6. Tables. Each table must have a self-explanatory title, be numbered in order of appearance with Arabic numerals, and be keyed into the text (e.g., in MS Word table format). Tables must be submitted as separate MS Word files with the titles and legends included.
7. Figures. All figures must be numbered in order of appearance in the text with Arabic numerals, and text should be in a legible size. Preferable fonts for the labeling sub-panels include Arial or Helvetica. Figures should be submitted as close to final print size as possible. The maximum width for single-column figures is 8.0 cm (3.1 in.) and for double-column figures is 17.5 cm (6.9 in), and the maximum length is 19.5 cm (7.7 in). For proper conversion into PDF form for review, figures cannot exceed 40 megapixels (length x width, in pixels) and individual files must be less than 200 MB in size. The total submission cannot exceed 350 MB in size. We recommend saving TIFF files with LZW compression to reduce the file sizes prior to submission. Figure resolution information is as follows:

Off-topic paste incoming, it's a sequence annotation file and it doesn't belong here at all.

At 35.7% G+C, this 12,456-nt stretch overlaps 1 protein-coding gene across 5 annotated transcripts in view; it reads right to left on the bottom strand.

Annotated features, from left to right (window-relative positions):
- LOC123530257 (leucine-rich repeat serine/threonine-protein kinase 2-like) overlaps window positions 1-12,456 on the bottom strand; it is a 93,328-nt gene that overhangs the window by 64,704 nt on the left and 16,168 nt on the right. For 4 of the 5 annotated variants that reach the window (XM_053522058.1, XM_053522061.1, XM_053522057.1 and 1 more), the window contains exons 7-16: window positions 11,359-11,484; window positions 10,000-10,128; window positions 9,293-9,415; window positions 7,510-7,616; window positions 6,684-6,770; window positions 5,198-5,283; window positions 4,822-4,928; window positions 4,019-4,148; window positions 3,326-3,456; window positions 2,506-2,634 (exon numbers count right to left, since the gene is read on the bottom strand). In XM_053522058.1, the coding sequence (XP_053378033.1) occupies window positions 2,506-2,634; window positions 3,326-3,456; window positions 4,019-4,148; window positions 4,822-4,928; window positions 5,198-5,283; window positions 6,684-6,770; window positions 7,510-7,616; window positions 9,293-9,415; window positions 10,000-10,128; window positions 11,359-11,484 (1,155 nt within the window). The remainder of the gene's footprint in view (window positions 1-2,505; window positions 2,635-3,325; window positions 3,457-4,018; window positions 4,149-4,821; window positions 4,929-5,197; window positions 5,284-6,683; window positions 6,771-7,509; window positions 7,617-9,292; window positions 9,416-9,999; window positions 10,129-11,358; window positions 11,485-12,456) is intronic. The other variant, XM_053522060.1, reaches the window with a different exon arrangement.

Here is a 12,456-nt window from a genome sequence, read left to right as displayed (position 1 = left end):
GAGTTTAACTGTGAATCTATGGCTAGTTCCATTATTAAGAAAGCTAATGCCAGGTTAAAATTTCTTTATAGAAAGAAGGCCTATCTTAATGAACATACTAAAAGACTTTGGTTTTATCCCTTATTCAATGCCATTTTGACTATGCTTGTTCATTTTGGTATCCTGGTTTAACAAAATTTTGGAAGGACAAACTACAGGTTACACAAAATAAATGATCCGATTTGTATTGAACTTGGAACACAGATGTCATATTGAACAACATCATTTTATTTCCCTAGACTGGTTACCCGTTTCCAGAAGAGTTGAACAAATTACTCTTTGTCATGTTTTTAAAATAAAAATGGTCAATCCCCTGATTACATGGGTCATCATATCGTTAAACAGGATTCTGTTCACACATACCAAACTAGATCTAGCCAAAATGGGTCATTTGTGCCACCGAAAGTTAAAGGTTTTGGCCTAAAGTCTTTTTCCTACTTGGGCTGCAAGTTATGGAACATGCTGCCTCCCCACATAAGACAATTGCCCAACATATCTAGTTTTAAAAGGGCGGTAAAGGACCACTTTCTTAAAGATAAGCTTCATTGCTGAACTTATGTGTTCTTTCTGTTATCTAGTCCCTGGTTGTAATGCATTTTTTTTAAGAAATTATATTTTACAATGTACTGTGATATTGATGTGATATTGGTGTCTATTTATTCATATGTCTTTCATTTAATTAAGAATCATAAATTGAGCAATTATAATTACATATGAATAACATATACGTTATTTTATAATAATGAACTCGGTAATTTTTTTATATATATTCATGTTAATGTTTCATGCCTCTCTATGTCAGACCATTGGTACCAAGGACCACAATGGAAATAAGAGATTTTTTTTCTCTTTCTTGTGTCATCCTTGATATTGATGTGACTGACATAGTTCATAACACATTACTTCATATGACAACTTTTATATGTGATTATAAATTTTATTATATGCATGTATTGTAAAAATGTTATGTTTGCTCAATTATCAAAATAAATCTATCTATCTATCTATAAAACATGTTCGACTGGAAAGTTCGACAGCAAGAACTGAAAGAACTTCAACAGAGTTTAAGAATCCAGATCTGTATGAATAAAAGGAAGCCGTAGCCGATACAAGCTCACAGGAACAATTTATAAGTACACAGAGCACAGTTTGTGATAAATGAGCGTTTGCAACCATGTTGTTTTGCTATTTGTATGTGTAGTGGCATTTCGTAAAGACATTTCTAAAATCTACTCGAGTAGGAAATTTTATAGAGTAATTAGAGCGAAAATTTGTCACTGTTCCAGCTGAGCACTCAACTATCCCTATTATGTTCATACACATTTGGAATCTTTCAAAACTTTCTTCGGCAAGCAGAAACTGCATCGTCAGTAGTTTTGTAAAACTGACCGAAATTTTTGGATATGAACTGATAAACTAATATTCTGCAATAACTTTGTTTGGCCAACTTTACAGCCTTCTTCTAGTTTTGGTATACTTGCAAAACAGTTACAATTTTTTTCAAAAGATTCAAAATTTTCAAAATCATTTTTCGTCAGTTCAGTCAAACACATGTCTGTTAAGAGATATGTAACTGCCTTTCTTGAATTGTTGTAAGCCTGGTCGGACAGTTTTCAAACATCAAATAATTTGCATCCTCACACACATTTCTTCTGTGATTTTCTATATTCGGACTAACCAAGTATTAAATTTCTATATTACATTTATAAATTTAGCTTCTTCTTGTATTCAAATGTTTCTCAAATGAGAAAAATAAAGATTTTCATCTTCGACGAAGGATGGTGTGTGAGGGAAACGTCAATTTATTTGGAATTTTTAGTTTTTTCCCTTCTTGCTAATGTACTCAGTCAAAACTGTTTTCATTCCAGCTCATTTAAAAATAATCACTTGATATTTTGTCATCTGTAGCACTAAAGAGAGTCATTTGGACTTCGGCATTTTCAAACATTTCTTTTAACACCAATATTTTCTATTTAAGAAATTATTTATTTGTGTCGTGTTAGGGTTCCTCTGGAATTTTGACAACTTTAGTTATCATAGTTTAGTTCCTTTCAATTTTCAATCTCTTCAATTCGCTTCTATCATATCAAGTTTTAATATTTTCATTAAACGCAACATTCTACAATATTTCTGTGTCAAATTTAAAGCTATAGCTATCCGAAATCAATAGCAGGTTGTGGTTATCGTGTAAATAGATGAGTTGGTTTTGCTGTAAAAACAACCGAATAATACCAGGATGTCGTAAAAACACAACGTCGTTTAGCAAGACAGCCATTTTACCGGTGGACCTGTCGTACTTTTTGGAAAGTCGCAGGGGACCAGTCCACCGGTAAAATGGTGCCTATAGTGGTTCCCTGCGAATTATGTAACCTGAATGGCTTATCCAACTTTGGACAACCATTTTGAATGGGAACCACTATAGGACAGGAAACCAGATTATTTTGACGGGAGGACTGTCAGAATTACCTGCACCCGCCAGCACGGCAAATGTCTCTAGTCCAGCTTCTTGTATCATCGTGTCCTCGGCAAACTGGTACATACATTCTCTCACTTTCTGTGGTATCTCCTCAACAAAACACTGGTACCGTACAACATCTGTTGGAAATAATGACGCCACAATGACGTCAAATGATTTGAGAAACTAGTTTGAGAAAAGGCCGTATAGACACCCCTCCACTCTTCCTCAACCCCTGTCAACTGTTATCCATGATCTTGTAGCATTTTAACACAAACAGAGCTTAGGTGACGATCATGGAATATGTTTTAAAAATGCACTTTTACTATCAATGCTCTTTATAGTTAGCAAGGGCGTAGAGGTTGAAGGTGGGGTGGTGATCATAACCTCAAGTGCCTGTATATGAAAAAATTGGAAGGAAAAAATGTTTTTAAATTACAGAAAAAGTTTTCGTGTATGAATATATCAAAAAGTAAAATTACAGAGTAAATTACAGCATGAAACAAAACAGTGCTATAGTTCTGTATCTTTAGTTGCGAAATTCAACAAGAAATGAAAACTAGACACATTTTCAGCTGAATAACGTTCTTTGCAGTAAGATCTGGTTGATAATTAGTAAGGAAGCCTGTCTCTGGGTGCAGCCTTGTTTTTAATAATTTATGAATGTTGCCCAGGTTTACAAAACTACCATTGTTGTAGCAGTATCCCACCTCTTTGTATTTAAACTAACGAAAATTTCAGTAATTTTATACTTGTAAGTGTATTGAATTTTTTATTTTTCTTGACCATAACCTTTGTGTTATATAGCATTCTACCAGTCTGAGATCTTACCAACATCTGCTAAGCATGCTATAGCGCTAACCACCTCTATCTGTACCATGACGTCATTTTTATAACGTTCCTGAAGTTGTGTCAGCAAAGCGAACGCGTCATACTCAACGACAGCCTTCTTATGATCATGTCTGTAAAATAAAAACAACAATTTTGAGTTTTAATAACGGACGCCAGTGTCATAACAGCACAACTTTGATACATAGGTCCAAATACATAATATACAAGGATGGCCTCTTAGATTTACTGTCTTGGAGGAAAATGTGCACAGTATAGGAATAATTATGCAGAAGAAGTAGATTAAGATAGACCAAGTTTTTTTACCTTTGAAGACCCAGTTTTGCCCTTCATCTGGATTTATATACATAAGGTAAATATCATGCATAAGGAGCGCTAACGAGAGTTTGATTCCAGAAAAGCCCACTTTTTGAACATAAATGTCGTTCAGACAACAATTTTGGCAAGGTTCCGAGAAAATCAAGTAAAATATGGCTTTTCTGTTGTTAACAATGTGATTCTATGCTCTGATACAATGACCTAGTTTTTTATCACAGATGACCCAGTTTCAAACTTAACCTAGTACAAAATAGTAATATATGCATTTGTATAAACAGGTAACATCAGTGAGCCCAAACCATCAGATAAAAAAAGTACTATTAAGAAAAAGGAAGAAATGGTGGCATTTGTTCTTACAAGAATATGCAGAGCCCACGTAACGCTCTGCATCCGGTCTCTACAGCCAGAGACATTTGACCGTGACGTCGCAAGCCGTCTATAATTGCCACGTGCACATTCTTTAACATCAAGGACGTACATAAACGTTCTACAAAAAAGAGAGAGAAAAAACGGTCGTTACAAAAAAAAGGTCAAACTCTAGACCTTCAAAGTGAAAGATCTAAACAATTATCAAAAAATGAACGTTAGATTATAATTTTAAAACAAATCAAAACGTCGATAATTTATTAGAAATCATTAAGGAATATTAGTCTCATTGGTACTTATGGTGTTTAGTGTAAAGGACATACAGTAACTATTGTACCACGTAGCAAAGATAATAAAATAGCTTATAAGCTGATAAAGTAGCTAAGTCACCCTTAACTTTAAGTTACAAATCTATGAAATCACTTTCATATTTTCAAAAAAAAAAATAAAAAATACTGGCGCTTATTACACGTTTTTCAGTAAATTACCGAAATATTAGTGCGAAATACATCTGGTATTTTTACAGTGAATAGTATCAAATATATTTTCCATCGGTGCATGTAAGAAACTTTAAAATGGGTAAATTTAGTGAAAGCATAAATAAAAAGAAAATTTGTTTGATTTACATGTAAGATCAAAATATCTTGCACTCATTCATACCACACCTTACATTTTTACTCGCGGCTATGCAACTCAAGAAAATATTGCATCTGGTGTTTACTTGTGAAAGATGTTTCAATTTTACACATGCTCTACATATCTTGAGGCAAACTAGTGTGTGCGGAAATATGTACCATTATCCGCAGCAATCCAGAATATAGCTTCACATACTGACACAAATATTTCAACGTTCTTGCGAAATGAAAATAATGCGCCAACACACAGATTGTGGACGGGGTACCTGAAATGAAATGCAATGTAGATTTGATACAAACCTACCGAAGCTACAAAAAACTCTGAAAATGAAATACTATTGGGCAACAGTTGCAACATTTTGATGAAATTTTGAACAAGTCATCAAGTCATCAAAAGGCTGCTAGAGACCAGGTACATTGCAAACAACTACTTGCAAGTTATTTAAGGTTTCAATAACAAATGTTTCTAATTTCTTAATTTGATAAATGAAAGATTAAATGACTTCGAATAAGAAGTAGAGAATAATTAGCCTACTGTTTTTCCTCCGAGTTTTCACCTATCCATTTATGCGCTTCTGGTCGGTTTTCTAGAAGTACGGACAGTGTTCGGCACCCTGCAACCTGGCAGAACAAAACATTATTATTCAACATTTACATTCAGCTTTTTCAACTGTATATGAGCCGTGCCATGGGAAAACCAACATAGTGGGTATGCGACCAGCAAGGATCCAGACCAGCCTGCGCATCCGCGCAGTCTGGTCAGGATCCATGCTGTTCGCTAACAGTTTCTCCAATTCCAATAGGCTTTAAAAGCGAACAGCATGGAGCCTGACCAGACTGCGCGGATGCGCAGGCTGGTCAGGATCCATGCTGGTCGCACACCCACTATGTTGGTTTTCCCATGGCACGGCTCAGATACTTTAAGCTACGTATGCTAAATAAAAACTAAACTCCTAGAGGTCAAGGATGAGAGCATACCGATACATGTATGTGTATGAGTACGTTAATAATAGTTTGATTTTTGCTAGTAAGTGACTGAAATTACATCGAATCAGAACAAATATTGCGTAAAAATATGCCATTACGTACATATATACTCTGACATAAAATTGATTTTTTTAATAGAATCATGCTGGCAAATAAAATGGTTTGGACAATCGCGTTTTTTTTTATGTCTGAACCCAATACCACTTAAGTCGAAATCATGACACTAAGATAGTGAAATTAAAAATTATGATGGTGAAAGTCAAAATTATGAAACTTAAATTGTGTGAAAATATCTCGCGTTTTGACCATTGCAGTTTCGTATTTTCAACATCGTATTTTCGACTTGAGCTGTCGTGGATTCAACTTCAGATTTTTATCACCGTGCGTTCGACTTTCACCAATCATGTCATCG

Illustrations. To ensure the highest quality print production, upload complete figures as separate image files using TIFF or EPS formats only. The dimensions of the figures should as closely approximate the final print size (maximum of 8x10 inches or 20x25 cm for the composite – e.g. containing all subpanels) and the text used should be legible (at least size 9 font, preferably using Arial, Helvetica, or a similar style). Images should follow the minimum resolution of 600 dpi; if the total file size exceeds 25 MB, please save the files with LZW compression (TIFF). All photomicrographs should include scale bars, with clear indication of the dimension in the corresponding figure legend. Figures created in Adobe Illustrator should be submitted in EPS format. Color Illustrations. Authors are encouraged to submit color illustrations that highlight the text and convey essential scientific information. All color figures will be reproduced in full color in the online edition (RGB) of the journal at no cost to authors. Color figures should be submitted in RGB colorspace for optimal online and print quality. If the authors wish to have color figures in the print article, quotes will be provided from the publisher upon acceptance. There are no page charges for publication, other than for color reproduction in print if authors so choose.